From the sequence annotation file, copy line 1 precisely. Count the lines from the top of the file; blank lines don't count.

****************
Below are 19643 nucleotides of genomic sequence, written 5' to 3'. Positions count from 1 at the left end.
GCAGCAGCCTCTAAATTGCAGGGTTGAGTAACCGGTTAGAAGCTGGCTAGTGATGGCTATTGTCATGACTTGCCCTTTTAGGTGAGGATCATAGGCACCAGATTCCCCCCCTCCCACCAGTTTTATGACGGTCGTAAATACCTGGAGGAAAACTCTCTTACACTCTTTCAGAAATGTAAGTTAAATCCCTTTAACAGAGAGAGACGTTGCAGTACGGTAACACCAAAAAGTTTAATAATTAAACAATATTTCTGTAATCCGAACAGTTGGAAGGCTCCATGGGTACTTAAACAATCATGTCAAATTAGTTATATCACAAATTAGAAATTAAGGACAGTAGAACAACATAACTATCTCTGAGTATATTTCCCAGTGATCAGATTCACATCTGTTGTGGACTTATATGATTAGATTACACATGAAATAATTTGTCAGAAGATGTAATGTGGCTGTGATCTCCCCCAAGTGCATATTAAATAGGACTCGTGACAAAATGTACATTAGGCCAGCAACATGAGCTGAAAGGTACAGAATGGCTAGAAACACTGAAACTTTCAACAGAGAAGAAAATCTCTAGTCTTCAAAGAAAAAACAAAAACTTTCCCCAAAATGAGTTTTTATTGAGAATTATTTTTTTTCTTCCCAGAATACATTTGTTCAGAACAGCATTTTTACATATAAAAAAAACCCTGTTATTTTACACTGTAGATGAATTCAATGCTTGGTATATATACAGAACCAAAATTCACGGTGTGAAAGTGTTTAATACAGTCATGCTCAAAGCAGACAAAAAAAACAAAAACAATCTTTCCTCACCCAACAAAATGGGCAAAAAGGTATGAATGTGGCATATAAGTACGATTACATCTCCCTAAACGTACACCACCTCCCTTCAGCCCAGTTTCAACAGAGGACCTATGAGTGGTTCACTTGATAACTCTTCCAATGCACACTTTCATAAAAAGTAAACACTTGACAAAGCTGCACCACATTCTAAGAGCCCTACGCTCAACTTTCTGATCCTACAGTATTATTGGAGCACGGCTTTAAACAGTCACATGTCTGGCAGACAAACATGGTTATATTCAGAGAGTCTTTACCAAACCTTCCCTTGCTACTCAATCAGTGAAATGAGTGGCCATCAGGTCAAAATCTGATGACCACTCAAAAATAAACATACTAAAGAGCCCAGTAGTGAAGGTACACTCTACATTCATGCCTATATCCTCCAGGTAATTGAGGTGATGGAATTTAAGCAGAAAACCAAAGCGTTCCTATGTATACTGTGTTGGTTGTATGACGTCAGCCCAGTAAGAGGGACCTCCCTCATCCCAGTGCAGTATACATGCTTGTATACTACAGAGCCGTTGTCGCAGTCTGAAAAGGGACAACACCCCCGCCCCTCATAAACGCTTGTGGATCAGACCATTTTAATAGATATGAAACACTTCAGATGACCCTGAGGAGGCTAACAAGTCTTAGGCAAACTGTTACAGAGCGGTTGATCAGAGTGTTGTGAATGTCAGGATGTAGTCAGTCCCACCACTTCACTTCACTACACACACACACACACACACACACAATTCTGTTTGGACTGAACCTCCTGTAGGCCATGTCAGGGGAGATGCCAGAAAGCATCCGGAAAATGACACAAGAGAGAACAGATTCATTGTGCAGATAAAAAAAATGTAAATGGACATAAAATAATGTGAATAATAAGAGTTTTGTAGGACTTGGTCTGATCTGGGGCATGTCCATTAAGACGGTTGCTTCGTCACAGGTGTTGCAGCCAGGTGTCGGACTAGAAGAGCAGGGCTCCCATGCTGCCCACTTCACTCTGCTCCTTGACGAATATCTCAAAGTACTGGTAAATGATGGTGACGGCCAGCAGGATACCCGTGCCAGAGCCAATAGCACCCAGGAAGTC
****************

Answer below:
Below are 19643 nucleotides of genomic sequence, written 5' to 3'. Positions count from 1 at the left end.